June 2013

BMEidea 2013: Competition Winners

BMEidea-Biomedical Engineering-Innovation, Design, and Entrepreneurship Award

The BMEidea competition recognizes the best of the best in student-driven, innovative biomedical engineering design with high commercial potential and social impact. First held in 2005, winners of this annual competition are selected from some of the nation’s top biomedical engineering departments and are judged by a panel of faculty and industry representatives. Winning entries solve a clinical problem; meet technical, economic, legal, and regulatory requirements; feature novel and practical designs; and show potential for commercialization.

Prizes include cash awards of $10,000 (first prize), $5,000 (second prize), and $2,500 (third prize), and product development and commercialization resources and training.

The BMEidea awards are presented each year at the MD&M East Medical Device Trade Show and Convention.

Congratulations to our winners!

 

EchoSure team photo thumbnail

$10,000 First Prize Winner

EchoSure

The team members:
Devin Coon, 30, from Pittsburgh, Pennsylvania
Adam Lightman, 26, from Memphis, Tennessee
David Narrow, 22, from Baltimore, Maryland

School:
Johns Hopkins University

The device:
A simple system that, for the first time, enables nurses to perform routine monitoring of patients’ vascular health at the bedside. Find out more…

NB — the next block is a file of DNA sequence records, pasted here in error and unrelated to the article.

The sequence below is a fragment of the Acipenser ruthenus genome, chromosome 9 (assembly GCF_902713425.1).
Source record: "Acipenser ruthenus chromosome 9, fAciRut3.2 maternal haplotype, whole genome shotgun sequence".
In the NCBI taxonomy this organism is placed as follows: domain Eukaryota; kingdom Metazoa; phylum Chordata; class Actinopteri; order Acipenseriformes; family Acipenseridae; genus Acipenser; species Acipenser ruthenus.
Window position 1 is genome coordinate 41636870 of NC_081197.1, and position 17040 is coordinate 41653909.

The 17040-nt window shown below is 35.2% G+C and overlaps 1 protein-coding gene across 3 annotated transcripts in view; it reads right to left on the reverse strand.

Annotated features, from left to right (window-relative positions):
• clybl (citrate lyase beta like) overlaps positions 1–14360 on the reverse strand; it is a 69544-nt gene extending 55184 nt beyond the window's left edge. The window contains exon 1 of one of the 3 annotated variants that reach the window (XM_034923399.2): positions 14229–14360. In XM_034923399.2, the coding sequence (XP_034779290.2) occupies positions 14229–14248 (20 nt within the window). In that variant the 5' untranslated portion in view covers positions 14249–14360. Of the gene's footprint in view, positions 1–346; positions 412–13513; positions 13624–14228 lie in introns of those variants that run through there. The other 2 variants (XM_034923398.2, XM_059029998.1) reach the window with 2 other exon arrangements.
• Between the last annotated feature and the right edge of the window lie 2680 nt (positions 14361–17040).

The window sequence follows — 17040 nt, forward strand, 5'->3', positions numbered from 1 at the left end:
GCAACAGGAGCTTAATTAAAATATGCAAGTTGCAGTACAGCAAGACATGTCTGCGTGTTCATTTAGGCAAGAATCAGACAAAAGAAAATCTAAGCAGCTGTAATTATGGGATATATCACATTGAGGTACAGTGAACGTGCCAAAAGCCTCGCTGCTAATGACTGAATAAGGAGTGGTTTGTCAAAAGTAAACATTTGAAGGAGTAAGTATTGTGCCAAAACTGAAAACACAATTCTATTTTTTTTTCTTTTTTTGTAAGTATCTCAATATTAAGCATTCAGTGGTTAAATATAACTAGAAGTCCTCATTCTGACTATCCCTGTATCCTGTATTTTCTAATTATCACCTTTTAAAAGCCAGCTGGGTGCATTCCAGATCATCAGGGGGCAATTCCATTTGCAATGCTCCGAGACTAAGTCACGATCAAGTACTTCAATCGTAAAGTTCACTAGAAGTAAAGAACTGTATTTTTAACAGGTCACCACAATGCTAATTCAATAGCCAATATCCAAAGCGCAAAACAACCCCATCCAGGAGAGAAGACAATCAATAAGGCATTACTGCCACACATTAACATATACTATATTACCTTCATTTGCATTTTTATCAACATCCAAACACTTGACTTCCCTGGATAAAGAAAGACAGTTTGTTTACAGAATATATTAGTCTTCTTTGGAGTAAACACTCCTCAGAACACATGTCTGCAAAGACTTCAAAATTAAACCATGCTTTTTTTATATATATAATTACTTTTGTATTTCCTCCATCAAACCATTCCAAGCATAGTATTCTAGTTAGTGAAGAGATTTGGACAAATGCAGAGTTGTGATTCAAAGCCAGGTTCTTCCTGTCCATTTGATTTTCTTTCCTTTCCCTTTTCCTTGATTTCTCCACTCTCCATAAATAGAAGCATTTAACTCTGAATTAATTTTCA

AWAIR team photo thumbnail

$5,000 Second Prize Winner

AWAIR

The team members:
Rush Bartlett II, PhD, MBA, age 26, from Tulsa, Oklahoma and Austin, Texas
Ryan Van Wert, MD, age 33, from Toronto, Canada

School:
Stanford University

The device:
AWAIR created the Wyshbone drug delivery catheter, which continuously applies topical anesthetic to the throat to reduce endotracheal tube discomfort. Find out more…

Gala Pump team photo thumbnail

$2,500 Third Prize Winner

Gala Pump by DS Labs

The team members:
Susan Thompson, age 28, from Baltimore, Maryland
Adriana Blazeski, age 26, from Ann Arbor, Michigan

School:
Johns Hopkins University

The device:
A hands-free, concealable, and quiet breast pump that women can use discreetly in the presence of others. Find out more…

Honorable Mentions for Promising Technological Innovations:

  • ChitO2-Clot, New Jersey Institute of Technology
  • AccuRIGHT: Device-based therapy for Resistant Hypertension, Johns Hopkins University

Principal sponsor

Gala Pump by DS Labs - BMEidea 2013 Finalist

Meet the Innovators

The team:
Gala Pump by DS Labs

The team members:
Susan Thompson, age 28, from Baltimore, Maryland
Adriana Blazeski, age 26, from Ann Arbor, Michigan

School:
Johns Hopkins University

The device:
A hands-free, concealable, and quiet breast pump that women can use discreetly in the presence of others.

The problem: 
After having her first child, Susan struggled to incorporate a healthy and efficient pumping schedule into her routine upon returning to work and to graduate school. She often found herself in stressful situations, getting behind on pumping while missing out on work and school time. After speaking with other new mothers and conducting additional research, she discovered an overwhelming need for a discrete and effective breast pump that mothers could use while multitasking during the day.

The solution: